Nats Set a (Non)Attendance Record
I can say for sure that I've been burned too many times by anti-bandwagon behavior to start that again. I though the Wiz were done at 0-5; they're now fighting for home-court advantage in the playoffs. I thought the Caps were done at Thanksgiving; they won their division. Heck, I counted the AU Eagles out, and they nearly toppled Tennessee. So I'm not gonna fuss at the Nats for losing five straight, or even for not attracting fans, because every excuse proffered about last night is true: they were playing the
Nats Marlins, the weather was crud, D.C. viewers were naturally drawn to Memphis-Kansas, not to mention the large number of folks who no doubt were staying at home to catch the replay of Washington Post Live at 11 or infomercials or something.
But still, you don't want to get in the habit of setting (non)Attendance records, as the Nats evidently did last night (for second-game-in-new-stadium crowd), according to Capital Punishment.
If you want, feel free to attempt to rank, in attendance and passion, how these four upcoming games will fare:
A) Wednesday night, Nats vs. Marlins
B) Wednesday night, Wizards vs. Celtics
C) Wednesday night, D.C. United vs. Pachuca
D) Friday night, Caps vs. Flyers
Highlights from the aftermath of yesterday evening:
Why I Hate D.C. already has the Nats leaving town: "Let's be perfectly honest. Baseball in DC is going to fail. My best guess is that the Nationals move to Portland or Vegas by 2028. Actually, 2028 seems optimistic. I know the Nationals aren't exactly a great team. And I know that the Marlins are going to be absolutely dreadful....But to fail to reach 50% of capacity in the second game ever in Nationals Park is astonishing."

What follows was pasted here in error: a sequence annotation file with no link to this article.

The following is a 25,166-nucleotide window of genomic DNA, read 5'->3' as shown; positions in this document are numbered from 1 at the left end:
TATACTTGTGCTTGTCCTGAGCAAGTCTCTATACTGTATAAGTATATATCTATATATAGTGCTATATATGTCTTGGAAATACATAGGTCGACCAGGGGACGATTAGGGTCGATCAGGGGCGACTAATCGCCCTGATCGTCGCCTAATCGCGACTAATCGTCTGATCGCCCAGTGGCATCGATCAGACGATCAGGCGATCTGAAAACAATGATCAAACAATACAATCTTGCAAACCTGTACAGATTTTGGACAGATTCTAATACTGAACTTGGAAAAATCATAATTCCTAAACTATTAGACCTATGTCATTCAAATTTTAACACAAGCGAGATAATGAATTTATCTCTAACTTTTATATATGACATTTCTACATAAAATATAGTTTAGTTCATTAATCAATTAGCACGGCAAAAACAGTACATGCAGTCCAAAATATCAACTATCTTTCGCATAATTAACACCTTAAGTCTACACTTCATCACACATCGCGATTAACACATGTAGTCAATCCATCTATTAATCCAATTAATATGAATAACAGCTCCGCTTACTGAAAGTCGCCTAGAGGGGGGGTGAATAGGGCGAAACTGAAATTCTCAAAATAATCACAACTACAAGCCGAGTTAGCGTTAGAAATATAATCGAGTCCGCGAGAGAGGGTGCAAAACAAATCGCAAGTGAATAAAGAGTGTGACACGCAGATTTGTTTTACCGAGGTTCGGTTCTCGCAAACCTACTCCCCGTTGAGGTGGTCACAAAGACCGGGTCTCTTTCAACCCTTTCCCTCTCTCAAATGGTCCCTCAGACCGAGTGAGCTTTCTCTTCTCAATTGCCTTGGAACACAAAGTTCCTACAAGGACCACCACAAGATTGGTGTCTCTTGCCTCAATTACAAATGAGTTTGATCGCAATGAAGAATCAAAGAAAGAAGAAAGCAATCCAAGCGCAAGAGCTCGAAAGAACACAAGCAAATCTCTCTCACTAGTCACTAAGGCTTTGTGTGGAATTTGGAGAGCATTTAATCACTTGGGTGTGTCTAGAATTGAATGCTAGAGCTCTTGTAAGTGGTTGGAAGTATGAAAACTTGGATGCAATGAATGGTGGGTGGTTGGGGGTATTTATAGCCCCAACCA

Big League Stew takes another shot at D.C. as a sports town, writing that "this is going in Washington's permanent file on how it's not that great of a sports town. Second game? New Stadium? Yeah, you guys gotta show."
The AP's summary of the glitches and crowd problems included this: "The pitch speed meter that showed Nationals right-hander Tim Redding striking out Hanley Ramirez on a 58 mph fastball."
East Coast Bias also has the Nats gone from these parts soon: "I never imagined it would be THIS bad....Everyone thinks I'm exaggerating when I give the Nationals a ten year run in Washington, but so far they haven't proven me wrong."
Thom Loverro is a bit more measured, writing that "there is only so much sports buzz to go around in this town. After dropping four straight, including a sweep by the Cardinals in St. Louis, the Nationals came back home to find the town buzzing about the Caps making the playoffs and sharing what buzz was left with the Wizards approaching the NBA playoffs."
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